[Top][All Lists]

[Date Prev][Date Next][Thread Prev][Thread Next][Date Index][Thread Index]

Re: Memory again

From: Stefan Monnier
Subject: Re: Memory again
Date: Sun, 18 Dec 2011 20:34:02 -0500
User-agent: Gnus/5.13 (Gnus v5.13) Emacs/24.0.92 (gnu/linux)

>> - Many memory problems are misdiagnosed as fragmentation problems, where
>> the real cause is either inefficient memory use, or memory leaks.
>> - Real fragmentation problems exist but are fairly rare.
> It would be nice to have a built-in (optionally selected at configure time)
> method to provide a 'shot' of the heap to see how it's (mis)used. It's also
> interesting whether it's possible to write a set of gdb macros for doing
> something similar.

`garbage-collect' is supposed to give that info.  At least it does give
info about the data that's kept under alloc.c's control because
of fragmentation (these are counted as "free cells").

>> - In some "fragmentation" cases, the Emacs process holds on to memory
>> without any good reason, i.e. it's been "free"d but the malloc library
>> does not want or can't return it to the OS because it did not use mmap
>> to allocate it.  This can be fixed, but this memory would really be
>> unused; it can still appear in RSS but only because the memory
>> pressure hasn't yet bumped it out of RAM.  IOW these cases may show
>> high memory use in terms of VSZ or RSS but fixing them is low priority
>> because their only direct cost is use of of swap space.

> IIUC, this is not true, at least for Linux (see how zap_pte_range() updates
> MM_ANONPAGES RSS counter; it's done when munmap() happens). Unmapped
> (but still resident in RAM) pages aren't accounted as RSS of any process;
> they're accounted separately and amount of space occupied by such pages is
> 'Active(anon)' in /proc/meminfo.

Re-read what I wrote: I'm talking about the case where alloc.c free'd the
data, but malloc did not munmap it.

>> - Fixing the remaining real fragmentation problems probably requires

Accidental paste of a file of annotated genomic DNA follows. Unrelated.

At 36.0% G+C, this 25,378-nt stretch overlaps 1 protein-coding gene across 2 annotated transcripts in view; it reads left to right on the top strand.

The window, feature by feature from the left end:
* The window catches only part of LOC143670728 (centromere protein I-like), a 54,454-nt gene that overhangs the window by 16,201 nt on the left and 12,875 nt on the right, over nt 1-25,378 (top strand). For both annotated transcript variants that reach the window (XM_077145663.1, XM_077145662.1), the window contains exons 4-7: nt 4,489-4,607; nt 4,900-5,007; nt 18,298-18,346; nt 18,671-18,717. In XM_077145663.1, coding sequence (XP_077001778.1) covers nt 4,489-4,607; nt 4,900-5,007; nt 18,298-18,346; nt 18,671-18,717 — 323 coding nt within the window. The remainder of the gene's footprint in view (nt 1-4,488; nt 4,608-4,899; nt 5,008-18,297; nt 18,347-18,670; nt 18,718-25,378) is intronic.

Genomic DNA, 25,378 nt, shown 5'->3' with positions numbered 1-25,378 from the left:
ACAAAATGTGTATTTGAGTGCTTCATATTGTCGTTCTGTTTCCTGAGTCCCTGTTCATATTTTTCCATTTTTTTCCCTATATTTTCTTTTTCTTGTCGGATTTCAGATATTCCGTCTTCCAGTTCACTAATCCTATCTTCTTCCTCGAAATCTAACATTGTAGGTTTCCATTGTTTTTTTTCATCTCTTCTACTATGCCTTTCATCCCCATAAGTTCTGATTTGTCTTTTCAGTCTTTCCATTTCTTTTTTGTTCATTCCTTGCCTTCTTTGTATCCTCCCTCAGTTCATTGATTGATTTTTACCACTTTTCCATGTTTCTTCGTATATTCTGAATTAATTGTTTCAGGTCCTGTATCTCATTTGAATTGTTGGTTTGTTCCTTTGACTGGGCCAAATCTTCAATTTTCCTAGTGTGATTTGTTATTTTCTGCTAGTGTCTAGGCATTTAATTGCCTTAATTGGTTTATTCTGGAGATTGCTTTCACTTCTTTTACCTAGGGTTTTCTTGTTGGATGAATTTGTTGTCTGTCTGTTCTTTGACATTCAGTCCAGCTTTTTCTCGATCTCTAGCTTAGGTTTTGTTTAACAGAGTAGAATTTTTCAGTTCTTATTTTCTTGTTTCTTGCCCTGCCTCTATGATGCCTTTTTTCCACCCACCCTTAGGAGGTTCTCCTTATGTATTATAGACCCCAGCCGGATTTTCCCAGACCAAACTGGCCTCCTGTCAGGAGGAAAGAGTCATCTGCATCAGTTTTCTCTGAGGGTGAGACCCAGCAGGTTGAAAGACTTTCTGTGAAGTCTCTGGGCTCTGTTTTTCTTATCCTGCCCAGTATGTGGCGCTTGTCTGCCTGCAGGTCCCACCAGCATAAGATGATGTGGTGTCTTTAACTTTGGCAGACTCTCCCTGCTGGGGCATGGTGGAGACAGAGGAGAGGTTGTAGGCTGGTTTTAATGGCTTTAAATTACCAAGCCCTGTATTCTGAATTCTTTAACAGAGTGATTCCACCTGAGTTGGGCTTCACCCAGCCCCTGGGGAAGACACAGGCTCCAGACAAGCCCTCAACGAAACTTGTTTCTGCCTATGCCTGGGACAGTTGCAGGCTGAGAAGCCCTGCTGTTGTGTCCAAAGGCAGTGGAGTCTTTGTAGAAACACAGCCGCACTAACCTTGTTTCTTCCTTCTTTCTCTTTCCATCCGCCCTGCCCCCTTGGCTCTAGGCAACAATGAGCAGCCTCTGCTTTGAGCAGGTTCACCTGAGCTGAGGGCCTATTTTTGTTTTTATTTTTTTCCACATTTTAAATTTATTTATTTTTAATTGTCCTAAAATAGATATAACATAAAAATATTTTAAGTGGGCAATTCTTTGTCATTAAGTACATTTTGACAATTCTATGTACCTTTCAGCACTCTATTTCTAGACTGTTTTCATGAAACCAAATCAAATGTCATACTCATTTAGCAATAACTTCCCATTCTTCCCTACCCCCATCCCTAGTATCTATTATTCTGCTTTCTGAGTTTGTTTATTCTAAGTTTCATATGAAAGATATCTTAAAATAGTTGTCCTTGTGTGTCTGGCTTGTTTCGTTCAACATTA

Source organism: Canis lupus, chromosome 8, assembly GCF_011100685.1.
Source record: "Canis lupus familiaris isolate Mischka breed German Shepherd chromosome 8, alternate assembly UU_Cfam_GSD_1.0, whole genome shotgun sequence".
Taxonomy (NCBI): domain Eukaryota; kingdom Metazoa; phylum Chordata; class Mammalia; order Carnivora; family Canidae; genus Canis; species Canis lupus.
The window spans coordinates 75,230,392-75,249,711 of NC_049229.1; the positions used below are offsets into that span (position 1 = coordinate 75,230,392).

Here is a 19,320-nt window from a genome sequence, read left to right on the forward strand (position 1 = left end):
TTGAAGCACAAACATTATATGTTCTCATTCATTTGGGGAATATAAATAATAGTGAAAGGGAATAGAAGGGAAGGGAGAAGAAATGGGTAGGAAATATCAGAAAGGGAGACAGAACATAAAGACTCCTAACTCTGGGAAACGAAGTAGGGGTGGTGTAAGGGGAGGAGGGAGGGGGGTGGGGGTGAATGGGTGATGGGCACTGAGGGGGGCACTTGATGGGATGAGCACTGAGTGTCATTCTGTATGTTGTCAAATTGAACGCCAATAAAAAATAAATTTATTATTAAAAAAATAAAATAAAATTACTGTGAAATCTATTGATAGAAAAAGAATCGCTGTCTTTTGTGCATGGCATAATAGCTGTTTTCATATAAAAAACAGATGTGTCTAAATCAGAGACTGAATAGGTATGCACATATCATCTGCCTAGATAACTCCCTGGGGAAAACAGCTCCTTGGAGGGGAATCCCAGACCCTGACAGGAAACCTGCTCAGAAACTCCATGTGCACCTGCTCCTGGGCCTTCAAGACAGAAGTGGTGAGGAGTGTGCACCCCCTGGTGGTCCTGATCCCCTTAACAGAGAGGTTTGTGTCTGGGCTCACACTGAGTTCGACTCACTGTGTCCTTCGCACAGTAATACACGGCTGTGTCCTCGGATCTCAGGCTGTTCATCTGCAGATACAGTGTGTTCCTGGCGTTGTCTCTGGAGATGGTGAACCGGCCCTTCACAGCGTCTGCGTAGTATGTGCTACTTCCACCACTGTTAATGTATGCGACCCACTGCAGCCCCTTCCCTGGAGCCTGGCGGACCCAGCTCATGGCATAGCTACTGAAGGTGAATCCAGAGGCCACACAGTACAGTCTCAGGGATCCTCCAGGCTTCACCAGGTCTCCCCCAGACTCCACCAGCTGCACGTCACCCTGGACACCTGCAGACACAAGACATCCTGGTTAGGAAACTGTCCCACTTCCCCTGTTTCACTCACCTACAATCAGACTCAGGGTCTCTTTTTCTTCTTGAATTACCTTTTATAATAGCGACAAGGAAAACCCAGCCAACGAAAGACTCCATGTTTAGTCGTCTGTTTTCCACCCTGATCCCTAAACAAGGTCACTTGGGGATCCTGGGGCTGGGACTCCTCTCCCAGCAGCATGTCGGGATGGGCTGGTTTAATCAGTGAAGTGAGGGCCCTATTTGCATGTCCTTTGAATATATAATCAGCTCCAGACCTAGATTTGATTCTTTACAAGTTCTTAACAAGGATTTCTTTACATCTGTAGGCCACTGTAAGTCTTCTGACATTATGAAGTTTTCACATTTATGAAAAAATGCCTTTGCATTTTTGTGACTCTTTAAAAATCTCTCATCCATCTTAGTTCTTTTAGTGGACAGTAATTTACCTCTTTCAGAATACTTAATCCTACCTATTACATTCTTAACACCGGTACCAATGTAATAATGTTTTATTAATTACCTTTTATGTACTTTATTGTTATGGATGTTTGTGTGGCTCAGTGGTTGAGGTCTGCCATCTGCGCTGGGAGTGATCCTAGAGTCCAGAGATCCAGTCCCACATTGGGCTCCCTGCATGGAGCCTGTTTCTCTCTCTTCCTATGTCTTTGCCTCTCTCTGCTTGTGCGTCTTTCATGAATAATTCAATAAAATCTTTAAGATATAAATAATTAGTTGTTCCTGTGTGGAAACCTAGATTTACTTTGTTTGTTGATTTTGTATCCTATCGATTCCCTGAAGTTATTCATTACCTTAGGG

>> a different allocator that can move objects to compact the memory
>> space.  Maybe such an allocator can be retrofitted into Emacs
>> (e.g. a mostly-copying allocator), but noone has tried it yet
>> (probably because the outcome is hard to predict, the problem it
>> attempts to fix only occurs rather rarely, and it can be difficult to
>> ensure that it doesn't affect negatively the more common cases).

> It's not so hard to predict the memory-saving benefits of copying or
> compacting collector - ideally such a collector should free everything

It's easy to predict what it does in terms of "what is the benefit when
I have a lot of fragmentation".  It's much more difficult to predict
what it does in terms of "how is it going to affect Emacs's behavior for
those 99% cases where it currently works just fine".

> hold of a free lists is ~3-5% of total heap size; it's reasonable to expect
> that copying/compacting collector may also decrease an overall heap
> fragmentation, which may give a few more percents. Anyway, ~5% isn't
> convincing enough to start a hard work on a new GC; instead, I believe

I see we agree.

> that some minor optimization of current algorithm and Lisp data
> representation (vector allocation, compact or 'immediate' strings and
> something like cdr-coding or unrolled lists) may give comparable, or
> even better, effect in the sense of memory consumption.

I agree that we're probably going to see better overall results by
improving general memory use than by trying to attack
fragmentation problems.


reply via email to

[Prev in Thread] Current Thread [Next in Thread]